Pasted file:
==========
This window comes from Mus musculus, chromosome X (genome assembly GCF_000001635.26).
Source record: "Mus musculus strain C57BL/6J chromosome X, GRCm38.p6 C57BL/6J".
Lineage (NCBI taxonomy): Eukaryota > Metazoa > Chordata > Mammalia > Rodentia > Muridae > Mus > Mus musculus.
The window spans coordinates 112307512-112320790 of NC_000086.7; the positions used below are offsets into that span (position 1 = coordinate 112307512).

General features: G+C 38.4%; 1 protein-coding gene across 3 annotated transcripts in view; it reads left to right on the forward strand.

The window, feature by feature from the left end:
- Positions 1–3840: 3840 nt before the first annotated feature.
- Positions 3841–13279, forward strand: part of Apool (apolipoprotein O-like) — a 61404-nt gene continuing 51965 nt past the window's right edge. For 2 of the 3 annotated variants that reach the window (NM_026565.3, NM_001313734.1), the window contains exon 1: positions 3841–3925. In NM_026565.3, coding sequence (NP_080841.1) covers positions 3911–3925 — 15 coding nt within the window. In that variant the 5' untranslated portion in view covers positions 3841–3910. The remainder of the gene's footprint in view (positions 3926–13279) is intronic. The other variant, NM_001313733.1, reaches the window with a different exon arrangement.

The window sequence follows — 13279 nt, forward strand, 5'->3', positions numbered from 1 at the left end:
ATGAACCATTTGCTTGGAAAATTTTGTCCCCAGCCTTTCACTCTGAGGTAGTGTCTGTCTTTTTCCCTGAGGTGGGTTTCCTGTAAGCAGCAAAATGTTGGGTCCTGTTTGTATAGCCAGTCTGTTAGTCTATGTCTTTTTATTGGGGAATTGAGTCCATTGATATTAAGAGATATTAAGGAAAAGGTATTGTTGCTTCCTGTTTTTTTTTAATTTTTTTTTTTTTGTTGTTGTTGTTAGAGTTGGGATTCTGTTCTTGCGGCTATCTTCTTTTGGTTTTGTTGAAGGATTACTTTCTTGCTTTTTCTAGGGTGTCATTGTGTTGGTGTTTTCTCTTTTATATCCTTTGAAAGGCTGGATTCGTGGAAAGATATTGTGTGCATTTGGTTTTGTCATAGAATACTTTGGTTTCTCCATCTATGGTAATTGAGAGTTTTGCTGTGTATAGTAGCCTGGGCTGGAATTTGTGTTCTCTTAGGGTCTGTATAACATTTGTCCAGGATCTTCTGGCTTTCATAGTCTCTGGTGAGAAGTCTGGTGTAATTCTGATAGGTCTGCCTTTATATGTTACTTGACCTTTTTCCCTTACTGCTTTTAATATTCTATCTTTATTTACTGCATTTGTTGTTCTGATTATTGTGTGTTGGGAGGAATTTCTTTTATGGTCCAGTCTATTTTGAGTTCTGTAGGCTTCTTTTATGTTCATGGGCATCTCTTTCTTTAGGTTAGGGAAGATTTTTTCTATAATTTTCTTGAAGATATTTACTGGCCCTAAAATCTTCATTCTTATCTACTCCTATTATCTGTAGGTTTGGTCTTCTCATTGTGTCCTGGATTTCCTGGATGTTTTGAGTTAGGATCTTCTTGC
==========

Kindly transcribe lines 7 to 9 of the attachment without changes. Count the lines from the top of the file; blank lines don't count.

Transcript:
- Positions 1–3840: 3840 nt before the first annotated feature.
- Positions 3841–13279, forward strand: part of Apool (apolipoprotein O-like) — a 61404-nt gene continuing 51965 nt past the window's right edge. For 2 of the 3 annotated variants that reach the window (NM_026565.3, NM_001313734.1), the window contains exon 1: positions 3841–3925. In NM_026565.3, coding sequence (NP_080841.1) covers positions 3911–3925 — 15 coding nt within the window. In that variant the 5' untranslated portion in view covers positions 3841–3910. The remainder of the gene's footprint in view (positions 3926–13279) is intronic. The other variant, NM_001313733.1, reaches the window with a different exon arrangement.

The window sequence follows — 13279 nt, forward strand, 5'->3', positions numbered from 1 at the left end: